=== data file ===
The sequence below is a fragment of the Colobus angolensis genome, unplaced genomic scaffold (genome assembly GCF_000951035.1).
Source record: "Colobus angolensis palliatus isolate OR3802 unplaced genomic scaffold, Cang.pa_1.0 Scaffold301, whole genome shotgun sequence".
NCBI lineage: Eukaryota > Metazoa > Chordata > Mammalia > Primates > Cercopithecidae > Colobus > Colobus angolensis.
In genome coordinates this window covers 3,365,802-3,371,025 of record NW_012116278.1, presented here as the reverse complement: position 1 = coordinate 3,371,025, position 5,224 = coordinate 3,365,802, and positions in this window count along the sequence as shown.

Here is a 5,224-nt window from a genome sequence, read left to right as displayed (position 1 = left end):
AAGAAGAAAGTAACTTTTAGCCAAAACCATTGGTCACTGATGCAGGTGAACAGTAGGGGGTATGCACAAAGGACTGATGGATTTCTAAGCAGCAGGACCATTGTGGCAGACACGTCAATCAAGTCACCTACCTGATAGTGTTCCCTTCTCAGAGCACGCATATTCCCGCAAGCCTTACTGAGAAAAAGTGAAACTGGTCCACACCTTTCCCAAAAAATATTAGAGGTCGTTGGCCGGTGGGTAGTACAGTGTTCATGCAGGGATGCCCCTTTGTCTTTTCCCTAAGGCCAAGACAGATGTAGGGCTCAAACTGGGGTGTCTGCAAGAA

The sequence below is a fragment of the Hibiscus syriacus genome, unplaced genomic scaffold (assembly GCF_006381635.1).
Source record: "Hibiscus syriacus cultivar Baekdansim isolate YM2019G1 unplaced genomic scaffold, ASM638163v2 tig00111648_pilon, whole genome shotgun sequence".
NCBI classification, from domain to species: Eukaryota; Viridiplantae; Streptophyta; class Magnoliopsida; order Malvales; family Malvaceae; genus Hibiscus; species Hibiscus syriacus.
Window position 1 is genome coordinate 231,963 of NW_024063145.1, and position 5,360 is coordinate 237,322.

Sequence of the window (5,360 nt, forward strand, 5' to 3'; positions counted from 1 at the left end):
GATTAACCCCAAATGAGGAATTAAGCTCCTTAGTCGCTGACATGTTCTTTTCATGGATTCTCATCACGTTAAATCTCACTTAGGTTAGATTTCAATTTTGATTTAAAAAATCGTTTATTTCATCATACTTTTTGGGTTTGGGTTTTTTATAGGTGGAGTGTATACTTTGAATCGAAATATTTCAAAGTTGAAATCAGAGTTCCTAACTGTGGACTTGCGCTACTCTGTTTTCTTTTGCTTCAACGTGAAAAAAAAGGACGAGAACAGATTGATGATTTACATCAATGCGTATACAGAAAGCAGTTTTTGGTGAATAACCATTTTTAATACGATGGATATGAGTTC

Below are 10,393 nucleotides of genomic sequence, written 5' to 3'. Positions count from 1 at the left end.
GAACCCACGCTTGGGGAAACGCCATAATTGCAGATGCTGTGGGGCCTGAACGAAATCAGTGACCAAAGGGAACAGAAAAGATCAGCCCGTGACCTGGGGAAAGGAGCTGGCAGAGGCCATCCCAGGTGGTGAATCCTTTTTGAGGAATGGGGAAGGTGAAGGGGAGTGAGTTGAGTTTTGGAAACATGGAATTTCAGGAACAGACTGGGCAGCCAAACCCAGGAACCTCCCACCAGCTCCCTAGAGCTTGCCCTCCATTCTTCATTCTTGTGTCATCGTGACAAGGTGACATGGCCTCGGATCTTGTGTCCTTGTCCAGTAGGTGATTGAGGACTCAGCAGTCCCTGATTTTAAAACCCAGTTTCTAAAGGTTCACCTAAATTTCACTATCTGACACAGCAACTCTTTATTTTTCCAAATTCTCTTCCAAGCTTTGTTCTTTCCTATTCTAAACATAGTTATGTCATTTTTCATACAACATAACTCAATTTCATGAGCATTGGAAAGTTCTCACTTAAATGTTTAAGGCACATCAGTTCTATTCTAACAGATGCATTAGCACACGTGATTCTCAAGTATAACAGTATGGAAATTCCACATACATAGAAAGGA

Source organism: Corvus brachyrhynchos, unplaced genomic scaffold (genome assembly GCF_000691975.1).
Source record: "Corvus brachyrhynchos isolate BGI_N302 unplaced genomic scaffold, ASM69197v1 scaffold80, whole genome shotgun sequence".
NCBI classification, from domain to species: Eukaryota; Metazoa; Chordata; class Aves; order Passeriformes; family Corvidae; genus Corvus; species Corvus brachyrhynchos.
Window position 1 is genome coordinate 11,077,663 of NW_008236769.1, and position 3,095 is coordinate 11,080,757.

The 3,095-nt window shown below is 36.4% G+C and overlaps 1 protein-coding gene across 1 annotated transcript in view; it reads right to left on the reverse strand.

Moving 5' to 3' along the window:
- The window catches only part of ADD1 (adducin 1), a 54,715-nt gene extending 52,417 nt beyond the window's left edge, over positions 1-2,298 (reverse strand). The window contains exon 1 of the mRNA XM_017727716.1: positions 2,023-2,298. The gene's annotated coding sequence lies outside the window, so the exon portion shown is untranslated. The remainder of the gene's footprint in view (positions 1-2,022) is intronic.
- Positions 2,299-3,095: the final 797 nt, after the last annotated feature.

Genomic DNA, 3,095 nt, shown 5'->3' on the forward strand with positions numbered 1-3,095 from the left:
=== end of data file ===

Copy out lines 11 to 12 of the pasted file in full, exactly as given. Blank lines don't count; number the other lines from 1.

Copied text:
Sequence of the window (5,360 nt, forward strand, 5' to 3'; positions counted from 1 at the left end):
GATTAACCCCAAATGAGGAATTAAGCTCCTTAGTCGCTGACATGTTCTTTTCATGGATTCTCATCACGTTAAATCTCACTTAGGTTAGATTTCAATTTTGATTTAAAAAATCGTTTATTTCATCATACTTTTTGGGTTTGGGTTTTTTATAGGTGGAGTGTATACTTTGAATCGAAATATTTCAAAGTTGAAATCAGAGTTCCTAACTGTGGACTTGCGCTACTCTGTTTTCTTTTGCTTCAACGTGAAAAAAAAGGACGAGAACAGATTGATGATTTACATCAATGCGTATACAGAAAGCAGTTTTTGGTGAATAACCATTTTTAATACGATGGATATGAGTTC